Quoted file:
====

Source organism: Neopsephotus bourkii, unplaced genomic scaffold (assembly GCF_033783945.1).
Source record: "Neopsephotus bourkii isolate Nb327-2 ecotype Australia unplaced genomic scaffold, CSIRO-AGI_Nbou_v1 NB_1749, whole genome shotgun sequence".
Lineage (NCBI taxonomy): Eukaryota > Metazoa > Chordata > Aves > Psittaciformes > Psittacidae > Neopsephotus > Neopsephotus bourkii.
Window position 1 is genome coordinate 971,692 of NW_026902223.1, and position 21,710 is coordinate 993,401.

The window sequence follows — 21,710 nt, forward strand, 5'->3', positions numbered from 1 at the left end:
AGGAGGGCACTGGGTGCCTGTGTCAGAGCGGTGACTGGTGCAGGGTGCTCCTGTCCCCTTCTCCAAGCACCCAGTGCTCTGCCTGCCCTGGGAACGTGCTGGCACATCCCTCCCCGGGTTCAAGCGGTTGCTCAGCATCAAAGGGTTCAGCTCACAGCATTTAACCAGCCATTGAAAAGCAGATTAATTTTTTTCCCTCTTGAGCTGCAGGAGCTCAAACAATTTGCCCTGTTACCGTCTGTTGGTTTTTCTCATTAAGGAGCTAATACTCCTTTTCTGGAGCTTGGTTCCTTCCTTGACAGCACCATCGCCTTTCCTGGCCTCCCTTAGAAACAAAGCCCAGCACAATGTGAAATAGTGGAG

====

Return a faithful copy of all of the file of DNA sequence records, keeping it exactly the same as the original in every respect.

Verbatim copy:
Source organism: Neopsephotus bourkii, unplaced genomic scaffold (assembly GCF_033783945.1).
Source record: "Neopsephotus bourkii isolate Nb327-2 ecotype Australia unplaced genomic scaffold, CSIRO-AGI_Nbou_v1 NB_1749, whole genome shotgun sequence".
Lineage (NCBI taxonomy): Eukaryota > Metazoa > Chordata > Aves > Psittaciformes > Psittacidae > Neopsephotus > Neopsephotus bourkii.
Window position 1 is genome coordinate 971,692 of NW_026902223.1, and position 21,710 is coordinate 993,401.

The window sequence follows — 21,710 nt, forward strand, 5'->3', positions numbered from 1 at the left end:
AGGAGGGCACTGGGTGCCTGTGTCAGAGCGGTGACTGGTGCAGGGTGCTCCTGTCCCCTTCTCCAAGCACCCAGTGCTCTGCCTGCCCTGGGAACGTGCTGGCACATCCCTCCCCGGGTTCAAGCGGTTGCTCAGCATCAAAGGGTTCAGCTCACAGCATTTAACCAGCCATTGAAAAGCAGATTAATTTTTTTCCCTCTTGAGCTGCAGGAGCTCAAACAATTTGCCCTGTTACCGTCTGTTGGTTTTTCTCATTAAGGAGCTAATACTCCTTTTCTGGAGCTTGGTTCCTTCCTTGACAGCACCATCGCCTTTCCTGGCCTCCCTTAGAAACAAAGCCCAGCACAATGTGAAATAGTGGAG